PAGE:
This text, in RH124 (v9), Chaper 6, section 5, is incorrect:
In Red Hat Enterprise Linux 9, the useradd command assigns new users the first free UID that is greater than or equal to 1000, unless you explicitly specify one by using the -u option.
useradd does not do this. The UID it automatically assigns is one greater than the greatest one in use - or 1000 if no regular user exists in the system.
/etc/passwd has cloud-user as the user with the greatest UID (1002), there are none greater.
I do this: useradd -u 30000 bob
now bob has the greatest UID at 30000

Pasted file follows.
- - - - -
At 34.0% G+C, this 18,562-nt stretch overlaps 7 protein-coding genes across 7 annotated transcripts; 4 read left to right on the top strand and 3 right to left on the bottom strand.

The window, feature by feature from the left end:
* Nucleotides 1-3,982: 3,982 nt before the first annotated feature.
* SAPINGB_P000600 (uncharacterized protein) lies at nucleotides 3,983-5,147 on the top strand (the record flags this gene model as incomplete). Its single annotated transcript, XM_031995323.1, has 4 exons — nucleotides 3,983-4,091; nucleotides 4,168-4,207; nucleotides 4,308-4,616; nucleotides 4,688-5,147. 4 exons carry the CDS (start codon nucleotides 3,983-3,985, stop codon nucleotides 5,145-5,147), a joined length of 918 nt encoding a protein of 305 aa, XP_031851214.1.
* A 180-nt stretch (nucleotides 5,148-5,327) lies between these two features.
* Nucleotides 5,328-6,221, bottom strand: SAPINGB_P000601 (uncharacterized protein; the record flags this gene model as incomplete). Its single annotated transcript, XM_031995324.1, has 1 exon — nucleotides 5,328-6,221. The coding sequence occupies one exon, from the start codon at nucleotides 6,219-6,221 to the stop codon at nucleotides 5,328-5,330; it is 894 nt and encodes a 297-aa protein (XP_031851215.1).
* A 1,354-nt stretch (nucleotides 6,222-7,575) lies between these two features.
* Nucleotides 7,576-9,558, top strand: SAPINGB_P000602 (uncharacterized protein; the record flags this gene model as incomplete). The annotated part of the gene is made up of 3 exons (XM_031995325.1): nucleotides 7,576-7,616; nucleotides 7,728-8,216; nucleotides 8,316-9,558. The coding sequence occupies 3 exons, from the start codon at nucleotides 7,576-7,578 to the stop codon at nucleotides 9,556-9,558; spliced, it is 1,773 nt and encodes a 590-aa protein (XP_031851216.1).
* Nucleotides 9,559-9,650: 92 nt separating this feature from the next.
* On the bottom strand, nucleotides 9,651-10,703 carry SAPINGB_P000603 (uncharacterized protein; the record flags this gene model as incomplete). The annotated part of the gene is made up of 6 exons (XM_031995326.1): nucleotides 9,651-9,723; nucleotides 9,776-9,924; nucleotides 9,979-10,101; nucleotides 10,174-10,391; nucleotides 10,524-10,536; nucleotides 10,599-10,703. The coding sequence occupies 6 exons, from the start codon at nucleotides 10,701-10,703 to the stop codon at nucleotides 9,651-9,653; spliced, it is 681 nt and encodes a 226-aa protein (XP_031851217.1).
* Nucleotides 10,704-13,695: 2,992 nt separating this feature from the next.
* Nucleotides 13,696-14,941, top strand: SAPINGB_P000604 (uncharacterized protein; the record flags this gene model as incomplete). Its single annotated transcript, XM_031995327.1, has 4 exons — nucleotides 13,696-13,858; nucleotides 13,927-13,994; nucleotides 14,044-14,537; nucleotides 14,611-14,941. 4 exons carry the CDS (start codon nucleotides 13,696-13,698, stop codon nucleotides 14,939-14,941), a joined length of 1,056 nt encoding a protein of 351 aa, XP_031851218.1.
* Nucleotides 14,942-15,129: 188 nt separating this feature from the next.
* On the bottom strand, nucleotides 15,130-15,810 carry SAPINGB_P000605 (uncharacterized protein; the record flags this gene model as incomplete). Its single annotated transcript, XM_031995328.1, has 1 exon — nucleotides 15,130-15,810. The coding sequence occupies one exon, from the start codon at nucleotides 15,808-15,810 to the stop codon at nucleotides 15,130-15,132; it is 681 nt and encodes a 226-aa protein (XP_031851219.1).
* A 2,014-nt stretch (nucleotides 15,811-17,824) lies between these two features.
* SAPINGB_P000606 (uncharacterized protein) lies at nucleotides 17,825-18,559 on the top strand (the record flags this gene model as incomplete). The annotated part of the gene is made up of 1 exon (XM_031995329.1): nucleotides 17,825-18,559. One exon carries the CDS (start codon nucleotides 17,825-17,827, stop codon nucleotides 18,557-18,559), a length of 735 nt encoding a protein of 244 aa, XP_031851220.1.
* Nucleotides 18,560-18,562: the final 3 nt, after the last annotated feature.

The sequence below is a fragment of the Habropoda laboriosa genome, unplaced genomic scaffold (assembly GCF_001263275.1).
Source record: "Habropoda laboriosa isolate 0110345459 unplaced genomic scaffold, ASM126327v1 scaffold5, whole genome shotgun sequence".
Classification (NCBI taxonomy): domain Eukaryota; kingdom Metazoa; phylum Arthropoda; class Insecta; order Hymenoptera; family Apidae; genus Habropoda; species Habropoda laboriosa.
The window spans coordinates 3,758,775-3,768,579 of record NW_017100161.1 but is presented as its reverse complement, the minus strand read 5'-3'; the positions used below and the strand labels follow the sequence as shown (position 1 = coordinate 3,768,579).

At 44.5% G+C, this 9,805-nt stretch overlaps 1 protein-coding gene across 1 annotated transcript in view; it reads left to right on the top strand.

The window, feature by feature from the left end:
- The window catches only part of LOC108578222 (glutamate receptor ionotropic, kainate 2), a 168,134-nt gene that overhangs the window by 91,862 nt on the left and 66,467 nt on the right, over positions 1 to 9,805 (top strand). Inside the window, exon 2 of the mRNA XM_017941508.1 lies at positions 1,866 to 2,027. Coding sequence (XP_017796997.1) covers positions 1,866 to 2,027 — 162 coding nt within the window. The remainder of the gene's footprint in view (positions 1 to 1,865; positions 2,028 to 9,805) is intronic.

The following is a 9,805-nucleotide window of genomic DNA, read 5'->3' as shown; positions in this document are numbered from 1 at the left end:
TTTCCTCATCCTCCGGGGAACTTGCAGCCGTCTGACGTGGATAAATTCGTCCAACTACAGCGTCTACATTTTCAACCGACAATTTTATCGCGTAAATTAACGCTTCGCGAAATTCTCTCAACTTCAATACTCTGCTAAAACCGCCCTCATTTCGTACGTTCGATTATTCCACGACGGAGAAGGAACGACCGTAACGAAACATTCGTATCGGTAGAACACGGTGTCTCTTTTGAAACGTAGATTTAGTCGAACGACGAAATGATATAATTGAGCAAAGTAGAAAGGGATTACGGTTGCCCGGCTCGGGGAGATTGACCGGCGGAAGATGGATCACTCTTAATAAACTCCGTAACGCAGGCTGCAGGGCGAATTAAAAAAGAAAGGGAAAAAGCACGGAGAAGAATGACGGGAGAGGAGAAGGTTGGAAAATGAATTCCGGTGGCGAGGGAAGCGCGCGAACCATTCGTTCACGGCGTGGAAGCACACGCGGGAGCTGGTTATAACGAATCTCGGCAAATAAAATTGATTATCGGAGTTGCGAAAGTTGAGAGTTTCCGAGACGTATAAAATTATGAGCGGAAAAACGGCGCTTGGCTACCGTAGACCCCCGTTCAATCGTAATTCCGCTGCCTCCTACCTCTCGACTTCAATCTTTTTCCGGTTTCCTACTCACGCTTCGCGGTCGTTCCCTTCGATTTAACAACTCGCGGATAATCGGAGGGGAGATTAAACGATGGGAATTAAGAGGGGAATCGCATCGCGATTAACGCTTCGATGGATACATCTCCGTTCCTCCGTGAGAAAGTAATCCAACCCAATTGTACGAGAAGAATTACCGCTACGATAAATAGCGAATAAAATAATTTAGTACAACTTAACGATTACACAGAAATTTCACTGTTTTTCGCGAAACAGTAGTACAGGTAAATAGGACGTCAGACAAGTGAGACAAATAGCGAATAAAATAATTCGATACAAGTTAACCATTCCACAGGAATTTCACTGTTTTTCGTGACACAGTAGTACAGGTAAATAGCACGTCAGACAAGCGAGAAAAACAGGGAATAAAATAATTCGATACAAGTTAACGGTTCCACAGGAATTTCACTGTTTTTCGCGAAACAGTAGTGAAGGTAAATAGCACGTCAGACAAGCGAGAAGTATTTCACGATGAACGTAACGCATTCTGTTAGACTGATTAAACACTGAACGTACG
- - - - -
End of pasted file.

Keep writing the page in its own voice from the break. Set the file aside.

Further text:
According to the text, this should happen, "assigns new users the first free UID that is greater than or equal to 1000", meaning the first free one greater than 1000 should be 1003 since it isn't being used.
What really happens is that kate will get 30001 - one more than the greatest one.
This will leave 1003 through 29999 unused unless the UID is specifically set by the useradd or usermod commands (or all users greater than 1003 are deleted or renumbered).
Incidental point #1: This effect first appeared in RHEL 8.
Incidental point #2: groupadd works the same way.
Program Lead at Arizona's first Red Hat Academy, est. 2005
Estrella Mountain Community College